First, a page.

Cheryl Myers, chief of education and scientific affairs at Wisconsin-based EuroPharma, Inc. said she believes that the increasing recognition that inflammation plays such a major role in the brain and in the development of cognitive conditions is a real step forward in dietary supplement research and development. This, she noted, is a significant departure in how brain health support was perceived in the recent past, when the brain was primarily viewed “as a chemical-based natural computer, and that if we simply adjusted the chemical balance, all would be well. While that’s not entirely wrong, it isn’t the whole picture, either. Many of the conditions that affect us have a lot to do with the levels of inflammation that we are always fighting, to one degree or another.”

Myers added that in tandem, research is also revealing and validating ways that diet impacts cognitive processes, including how diet can potentially harm the brain, and that means “that we’re slowly heading in the right direction. It means that people will address cognitive concerns in through their daily lives and with clinically validated nutrients.”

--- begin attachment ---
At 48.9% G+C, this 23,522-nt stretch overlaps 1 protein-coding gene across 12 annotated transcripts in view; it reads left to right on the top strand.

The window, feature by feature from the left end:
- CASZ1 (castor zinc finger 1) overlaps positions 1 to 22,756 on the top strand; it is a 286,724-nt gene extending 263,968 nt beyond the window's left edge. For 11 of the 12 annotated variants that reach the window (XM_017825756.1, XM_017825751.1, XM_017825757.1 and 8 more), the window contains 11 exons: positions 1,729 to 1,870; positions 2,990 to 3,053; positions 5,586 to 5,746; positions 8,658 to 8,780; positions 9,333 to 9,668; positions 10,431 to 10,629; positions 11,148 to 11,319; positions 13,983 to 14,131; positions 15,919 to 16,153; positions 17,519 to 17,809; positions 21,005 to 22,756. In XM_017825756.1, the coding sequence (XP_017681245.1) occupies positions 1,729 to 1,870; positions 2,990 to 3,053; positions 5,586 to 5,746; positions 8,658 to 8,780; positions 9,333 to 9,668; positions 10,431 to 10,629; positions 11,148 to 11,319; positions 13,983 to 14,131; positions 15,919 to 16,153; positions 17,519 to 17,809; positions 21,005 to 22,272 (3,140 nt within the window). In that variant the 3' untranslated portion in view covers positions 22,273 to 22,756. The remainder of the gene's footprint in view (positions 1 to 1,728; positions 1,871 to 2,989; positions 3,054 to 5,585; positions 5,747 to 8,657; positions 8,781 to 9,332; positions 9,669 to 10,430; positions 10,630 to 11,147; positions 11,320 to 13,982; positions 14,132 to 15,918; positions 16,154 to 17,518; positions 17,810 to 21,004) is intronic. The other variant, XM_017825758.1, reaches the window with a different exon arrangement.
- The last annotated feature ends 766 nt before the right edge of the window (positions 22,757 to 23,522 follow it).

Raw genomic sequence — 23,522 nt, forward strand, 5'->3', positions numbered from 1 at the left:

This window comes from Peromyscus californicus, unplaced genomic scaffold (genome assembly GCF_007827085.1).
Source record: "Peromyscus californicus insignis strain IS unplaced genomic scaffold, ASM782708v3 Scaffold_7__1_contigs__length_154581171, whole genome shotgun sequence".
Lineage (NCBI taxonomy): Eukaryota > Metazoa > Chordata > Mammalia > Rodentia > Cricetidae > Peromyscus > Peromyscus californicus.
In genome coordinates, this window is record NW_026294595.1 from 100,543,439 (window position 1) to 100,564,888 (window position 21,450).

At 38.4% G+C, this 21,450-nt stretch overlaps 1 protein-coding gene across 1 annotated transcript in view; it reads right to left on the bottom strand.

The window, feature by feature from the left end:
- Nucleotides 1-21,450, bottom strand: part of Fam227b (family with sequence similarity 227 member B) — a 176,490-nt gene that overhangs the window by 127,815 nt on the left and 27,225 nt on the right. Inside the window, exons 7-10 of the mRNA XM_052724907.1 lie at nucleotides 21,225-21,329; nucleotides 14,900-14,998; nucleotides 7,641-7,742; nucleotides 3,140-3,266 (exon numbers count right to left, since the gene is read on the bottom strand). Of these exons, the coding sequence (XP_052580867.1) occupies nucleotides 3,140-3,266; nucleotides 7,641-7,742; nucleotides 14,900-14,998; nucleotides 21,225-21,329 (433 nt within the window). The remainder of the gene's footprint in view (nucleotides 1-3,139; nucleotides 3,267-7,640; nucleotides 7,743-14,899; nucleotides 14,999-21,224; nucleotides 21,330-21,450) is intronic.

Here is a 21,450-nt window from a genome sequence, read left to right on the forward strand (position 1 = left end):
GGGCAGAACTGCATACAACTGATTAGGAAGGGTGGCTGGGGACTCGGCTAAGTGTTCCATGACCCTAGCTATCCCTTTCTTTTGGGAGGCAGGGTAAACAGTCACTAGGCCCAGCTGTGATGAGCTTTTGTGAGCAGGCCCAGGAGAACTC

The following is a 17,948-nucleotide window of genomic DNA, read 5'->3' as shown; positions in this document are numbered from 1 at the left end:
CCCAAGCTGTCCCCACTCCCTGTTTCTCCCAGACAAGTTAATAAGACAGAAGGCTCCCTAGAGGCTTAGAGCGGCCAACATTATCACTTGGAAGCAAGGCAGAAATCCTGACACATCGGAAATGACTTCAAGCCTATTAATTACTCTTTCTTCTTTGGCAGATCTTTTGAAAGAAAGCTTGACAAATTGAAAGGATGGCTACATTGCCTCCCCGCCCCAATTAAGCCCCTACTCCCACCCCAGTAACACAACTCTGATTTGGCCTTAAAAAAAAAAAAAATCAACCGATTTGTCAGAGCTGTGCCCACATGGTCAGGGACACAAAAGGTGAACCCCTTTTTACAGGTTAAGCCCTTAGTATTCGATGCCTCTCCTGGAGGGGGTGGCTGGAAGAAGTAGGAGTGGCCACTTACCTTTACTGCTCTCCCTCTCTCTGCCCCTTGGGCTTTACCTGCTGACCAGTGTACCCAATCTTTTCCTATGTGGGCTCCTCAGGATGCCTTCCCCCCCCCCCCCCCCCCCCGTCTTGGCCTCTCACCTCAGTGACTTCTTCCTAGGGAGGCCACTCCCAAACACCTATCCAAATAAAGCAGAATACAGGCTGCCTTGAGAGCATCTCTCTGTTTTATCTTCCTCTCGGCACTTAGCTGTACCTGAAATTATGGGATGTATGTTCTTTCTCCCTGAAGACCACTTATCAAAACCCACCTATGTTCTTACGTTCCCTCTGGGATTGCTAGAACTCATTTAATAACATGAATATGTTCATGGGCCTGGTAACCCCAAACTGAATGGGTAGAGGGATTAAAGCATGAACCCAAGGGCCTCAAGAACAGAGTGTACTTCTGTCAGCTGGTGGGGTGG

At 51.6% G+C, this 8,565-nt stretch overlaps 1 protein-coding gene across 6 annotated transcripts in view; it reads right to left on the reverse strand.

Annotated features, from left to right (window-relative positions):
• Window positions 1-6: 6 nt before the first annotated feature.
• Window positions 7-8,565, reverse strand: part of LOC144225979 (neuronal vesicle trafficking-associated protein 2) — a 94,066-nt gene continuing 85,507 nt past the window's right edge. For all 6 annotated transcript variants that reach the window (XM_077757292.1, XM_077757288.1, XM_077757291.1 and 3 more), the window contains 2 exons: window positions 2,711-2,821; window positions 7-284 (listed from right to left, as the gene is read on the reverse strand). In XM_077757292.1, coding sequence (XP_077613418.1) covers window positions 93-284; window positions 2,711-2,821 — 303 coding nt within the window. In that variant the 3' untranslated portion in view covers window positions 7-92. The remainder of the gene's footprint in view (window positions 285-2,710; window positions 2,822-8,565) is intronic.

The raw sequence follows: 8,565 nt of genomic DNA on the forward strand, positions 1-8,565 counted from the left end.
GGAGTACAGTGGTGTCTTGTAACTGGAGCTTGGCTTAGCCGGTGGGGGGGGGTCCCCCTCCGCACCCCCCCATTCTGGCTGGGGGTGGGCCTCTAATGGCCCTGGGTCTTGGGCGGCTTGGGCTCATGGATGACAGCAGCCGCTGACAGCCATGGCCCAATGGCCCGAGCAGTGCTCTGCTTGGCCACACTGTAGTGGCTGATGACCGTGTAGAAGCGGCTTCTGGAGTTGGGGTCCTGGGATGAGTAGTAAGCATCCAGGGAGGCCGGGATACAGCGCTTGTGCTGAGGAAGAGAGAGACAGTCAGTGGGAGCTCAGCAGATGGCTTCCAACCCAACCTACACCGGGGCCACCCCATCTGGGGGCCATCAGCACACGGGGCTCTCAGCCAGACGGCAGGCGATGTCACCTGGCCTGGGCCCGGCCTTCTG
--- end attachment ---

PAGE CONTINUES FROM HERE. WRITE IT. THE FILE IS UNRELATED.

Formulas for Cognition Support

As with other condition-specific categories, formulas for cognitive support are based on ingredients that have impressive portfolios of research.

Fish oil expert Carlson Labs in Illinois, has three newer supplements for a range of ages and needs in the cognitive department. Lemon-flavor-ed Super Omega-3 provides 2,600 mg of omega-3s per teaspoonful, including 1,350 mg of EPA and 1,000 mg of DHA; according to the company, it is a great option for those who want to receive more omega-3s per serving or who have trouble swallowing soft gels. Carlson Labs’ orange-flavored Elite DHA provides a highly concentrated dose of 2,270 mg of DHA in a single teaspoonful to support brain, vision, and mood health. And because teens need a lot of nutritional support, Carlson Labs’ orange-flavored Smart Catch for Teens provides a highly concentrated dose of 1,135 mg of DHA per 1/2 teaspoonful.